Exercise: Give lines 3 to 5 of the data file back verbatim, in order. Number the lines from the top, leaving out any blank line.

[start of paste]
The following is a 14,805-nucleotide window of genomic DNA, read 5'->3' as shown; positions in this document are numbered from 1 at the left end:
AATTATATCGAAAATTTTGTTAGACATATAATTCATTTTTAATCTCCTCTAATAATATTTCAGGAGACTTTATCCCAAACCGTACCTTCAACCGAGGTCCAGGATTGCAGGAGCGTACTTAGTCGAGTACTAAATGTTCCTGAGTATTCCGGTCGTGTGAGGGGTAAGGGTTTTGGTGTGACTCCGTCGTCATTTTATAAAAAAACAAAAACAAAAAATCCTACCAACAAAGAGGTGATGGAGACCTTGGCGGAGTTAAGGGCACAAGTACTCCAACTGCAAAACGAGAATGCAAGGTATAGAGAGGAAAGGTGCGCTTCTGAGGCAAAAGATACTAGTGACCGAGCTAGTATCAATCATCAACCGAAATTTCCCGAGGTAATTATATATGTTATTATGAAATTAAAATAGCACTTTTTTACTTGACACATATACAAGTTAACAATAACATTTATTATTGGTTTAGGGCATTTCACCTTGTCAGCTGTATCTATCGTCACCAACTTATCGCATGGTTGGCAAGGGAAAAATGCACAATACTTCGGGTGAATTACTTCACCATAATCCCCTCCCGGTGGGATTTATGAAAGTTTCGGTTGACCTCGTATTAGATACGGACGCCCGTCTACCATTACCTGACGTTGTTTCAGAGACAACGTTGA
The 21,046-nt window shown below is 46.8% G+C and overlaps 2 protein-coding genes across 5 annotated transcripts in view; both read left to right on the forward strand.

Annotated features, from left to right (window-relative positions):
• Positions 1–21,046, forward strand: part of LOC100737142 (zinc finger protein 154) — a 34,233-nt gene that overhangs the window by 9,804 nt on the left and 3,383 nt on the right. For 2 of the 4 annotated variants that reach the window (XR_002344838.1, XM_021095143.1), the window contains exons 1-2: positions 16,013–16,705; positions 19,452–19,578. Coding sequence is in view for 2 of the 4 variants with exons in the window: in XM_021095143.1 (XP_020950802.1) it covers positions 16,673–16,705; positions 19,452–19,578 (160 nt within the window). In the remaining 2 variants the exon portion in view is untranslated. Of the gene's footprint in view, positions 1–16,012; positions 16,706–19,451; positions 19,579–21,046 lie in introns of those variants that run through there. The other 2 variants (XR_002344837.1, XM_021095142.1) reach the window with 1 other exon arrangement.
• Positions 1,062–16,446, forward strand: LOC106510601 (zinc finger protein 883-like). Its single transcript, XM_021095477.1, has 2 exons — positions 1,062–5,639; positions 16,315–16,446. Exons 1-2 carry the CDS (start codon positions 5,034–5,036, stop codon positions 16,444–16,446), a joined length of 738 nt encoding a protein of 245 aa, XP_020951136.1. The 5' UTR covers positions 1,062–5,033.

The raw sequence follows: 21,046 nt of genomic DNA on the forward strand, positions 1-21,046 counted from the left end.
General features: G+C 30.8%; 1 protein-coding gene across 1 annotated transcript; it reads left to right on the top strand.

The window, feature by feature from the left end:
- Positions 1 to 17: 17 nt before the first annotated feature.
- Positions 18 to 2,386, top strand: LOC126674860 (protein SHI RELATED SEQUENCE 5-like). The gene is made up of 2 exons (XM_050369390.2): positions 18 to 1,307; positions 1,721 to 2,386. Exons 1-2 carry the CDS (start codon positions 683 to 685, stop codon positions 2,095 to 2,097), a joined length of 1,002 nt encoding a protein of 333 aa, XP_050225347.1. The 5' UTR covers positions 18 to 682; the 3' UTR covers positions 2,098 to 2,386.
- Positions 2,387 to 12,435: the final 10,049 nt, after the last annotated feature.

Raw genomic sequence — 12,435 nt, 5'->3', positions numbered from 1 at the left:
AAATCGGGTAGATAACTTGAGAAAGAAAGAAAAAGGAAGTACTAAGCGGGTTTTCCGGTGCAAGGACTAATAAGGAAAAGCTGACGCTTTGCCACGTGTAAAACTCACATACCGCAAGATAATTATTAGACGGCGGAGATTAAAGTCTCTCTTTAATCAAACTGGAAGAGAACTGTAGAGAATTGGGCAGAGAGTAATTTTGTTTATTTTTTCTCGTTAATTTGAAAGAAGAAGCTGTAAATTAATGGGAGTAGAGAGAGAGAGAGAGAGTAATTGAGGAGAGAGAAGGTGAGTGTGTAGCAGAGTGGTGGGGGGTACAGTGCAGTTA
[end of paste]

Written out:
The 21,046-nt window shown below is 46.8% G+C and overlaps 2 protein-coding genes across 5 annotated transcripts in view; both read left to right on the forward strand.

Annotated features, from left to right (window-relative positions):
• Positions 1–21,046, forward strand: part of LOC100737142 (zinc finger protein 154) — a 34,233-nt gene that overhangs the window by 9,804 nt on the left and 3,383 nt on the right. For 2 of the 4 annotated variants that reach the window (XR_002344838.1, XM_021095143.1), the window contains exons 1-2: positions 16,013–16,705; positions 19,452–19,578. Coding sequence is in view for 2 of the 4 variants with exons in the window: in XM_021095143.1 (XP_020950802.1) it covers positions 16,673–16,705; positions 19,452–19,578 (160 nt within the window). In the remaining 2 variants the exon portion in view is untranslated. Of the gene's footprint in view, positions 1–16,012; positions 16,706–19,451; positions 19,579–21,046 lie in introns of those variants that run through there. The other 2 variants (XR_002344837.1, XM_021095142.1) reach the window with 1 other exon arrangement.